How To Detect Microexpressions
If we had to choose an absolute aspect that separates us humans from the rest of species, we would have to go with our uncanny ability to lie. Due to our propensity and expertise for creating artifice and deception, behavioral scientists have compiled volumes on research on how our physiology sometimes gets in the way of our attempts to conceal the truth.
Microexpressions are observations of brief, involuntary gestures that can be perceived on the human countenance as reactions to certain situations. Research into microexpressions has determined that they often occur when we are actively engaged in hiding our feelings and emotions; for example, when we try to hide our anger, our lower jaw sticks out a bit and some tension may develop around our lower eyelids.
It is important to note that microexpressions are not involuntary. Some people may deliberately resort to microexpressions for a number of reasons, sometimes they do it on account of feeling comfortable while other times they may actually be conscious of being monitored or studied. These controlled instances of microexpressions make detection and analysis very difficult, and thus it can be said that lie detection on these subtle facial expressions alone is a pseudoscience at best.
Detecting microexpressions requires paying very close attention to someone’s visage. For this reason, detection is better accomplished with the aid of digital photography or film. Microexpressions can be detected during a one-on-one interaction, but as soon as the subject believes that he or she is being monitored, the process of detection may become compromised.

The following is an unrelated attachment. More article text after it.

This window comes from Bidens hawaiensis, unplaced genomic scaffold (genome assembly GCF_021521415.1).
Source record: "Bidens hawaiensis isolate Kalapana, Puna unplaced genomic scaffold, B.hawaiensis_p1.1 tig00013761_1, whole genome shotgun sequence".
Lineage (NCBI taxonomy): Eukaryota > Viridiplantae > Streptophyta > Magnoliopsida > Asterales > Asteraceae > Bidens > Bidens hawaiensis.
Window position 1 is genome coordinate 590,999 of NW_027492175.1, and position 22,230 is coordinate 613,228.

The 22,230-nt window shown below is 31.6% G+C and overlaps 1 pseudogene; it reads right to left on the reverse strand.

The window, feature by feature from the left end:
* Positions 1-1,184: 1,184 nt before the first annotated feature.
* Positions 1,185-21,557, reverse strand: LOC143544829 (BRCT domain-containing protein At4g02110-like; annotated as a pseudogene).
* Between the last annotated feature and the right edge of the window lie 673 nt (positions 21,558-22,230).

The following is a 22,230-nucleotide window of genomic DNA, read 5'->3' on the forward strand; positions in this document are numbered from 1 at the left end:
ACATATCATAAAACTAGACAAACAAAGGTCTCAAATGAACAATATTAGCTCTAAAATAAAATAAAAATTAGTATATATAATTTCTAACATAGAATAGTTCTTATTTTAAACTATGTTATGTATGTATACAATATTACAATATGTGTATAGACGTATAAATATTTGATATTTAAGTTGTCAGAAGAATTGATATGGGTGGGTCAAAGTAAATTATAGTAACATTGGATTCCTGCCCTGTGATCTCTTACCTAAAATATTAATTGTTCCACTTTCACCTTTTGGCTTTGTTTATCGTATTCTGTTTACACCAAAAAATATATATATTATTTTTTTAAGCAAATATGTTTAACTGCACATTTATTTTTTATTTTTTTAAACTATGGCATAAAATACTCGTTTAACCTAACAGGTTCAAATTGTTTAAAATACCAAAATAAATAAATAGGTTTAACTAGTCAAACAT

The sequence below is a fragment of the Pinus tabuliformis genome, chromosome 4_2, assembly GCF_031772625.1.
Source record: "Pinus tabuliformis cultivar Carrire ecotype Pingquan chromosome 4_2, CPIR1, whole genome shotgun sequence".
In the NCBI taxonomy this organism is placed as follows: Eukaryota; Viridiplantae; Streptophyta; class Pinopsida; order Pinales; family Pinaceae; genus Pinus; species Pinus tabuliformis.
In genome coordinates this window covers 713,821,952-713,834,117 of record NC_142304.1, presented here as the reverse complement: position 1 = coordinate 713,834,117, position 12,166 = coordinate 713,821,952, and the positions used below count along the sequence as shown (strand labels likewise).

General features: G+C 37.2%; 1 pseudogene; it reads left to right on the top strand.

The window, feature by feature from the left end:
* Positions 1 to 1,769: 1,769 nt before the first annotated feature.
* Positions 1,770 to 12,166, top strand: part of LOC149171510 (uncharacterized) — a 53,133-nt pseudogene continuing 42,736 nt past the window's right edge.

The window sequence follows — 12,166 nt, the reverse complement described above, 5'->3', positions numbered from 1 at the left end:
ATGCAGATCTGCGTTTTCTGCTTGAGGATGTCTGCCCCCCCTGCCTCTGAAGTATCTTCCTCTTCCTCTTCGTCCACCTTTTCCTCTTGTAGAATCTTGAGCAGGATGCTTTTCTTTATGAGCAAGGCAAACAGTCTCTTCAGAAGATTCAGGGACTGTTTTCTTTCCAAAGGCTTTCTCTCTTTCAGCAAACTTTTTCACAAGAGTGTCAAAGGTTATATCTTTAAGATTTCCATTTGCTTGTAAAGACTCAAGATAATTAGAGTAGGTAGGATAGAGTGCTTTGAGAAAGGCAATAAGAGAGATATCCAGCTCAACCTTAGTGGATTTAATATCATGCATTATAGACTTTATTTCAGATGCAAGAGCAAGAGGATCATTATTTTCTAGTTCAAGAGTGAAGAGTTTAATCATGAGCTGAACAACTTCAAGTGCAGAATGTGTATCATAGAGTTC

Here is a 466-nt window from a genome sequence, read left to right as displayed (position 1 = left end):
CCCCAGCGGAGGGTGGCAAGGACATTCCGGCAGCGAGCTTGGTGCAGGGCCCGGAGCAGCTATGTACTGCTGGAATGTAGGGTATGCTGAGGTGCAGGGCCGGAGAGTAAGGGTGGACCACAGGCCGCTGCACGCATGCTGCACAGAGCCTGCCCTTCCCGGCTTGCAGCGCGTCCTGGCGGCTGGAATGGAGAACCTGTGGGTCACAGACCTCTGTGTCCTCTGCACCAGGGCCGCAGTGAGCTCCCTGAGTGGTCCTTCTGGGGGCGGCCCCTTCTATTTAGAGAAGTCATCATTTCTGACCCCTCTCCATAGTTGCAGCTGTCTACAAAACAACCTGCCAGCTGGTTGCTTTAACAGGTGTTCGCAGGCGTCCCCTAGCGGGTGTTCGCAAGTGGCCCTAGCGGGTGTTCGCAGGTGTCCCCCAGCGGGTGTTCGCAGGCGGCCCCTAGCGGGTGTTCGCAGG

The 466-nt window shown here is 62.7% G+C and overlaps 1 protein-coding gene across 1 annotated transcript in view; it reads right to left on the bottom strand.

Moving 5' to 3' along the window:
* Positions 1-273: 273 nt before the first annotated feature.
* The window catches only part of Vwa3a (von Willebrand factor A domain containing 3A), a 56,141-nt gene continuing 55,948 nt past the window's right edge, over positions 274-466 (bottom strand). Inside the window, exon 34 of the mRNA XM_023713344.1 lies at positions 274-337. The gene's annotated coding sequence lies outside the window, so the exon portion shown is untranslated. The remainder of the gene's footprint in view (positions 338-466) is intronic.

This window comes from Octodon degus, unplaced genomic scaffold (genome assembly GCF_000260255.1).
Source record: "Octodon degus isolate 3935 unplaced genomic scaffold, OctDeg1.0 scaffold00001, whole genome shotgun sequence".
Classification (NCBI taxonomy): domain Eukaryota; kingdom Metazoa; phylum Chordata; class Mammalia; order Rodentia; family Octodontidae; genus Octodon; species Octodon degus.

Common microexpressions can be grouped into seven categories:
Anger: Eye glare.
Contempt: The classic smirk and head tilt.
Disgust: Wrinkled nose and slightly raised upper lip.
Fear: Tense eyelids and lips stretched horizontally.
Happiness: Upturned corners of the lips and eyes.
Sadness: Unfocused eyes.
Surprise: Eyebrows raised for a split second.
It is important to note that microexpressions are very brief when they are involuntary. To this effect, someone whose gaze is pointed downward while lacking focus for several minutes can be determined to be really sad or faking sadness. This ambiguity can only be solved by investigating the situation as a whole and analyzing available information.
In the case of someone who appears to be happy, but who flashes the above-described microexpression of sadness for a brief second, deceit may be at play; however, a skilled prevaricator such as a spy may be able to manipulate his or her microexpressions for the purpose of further obfuscation.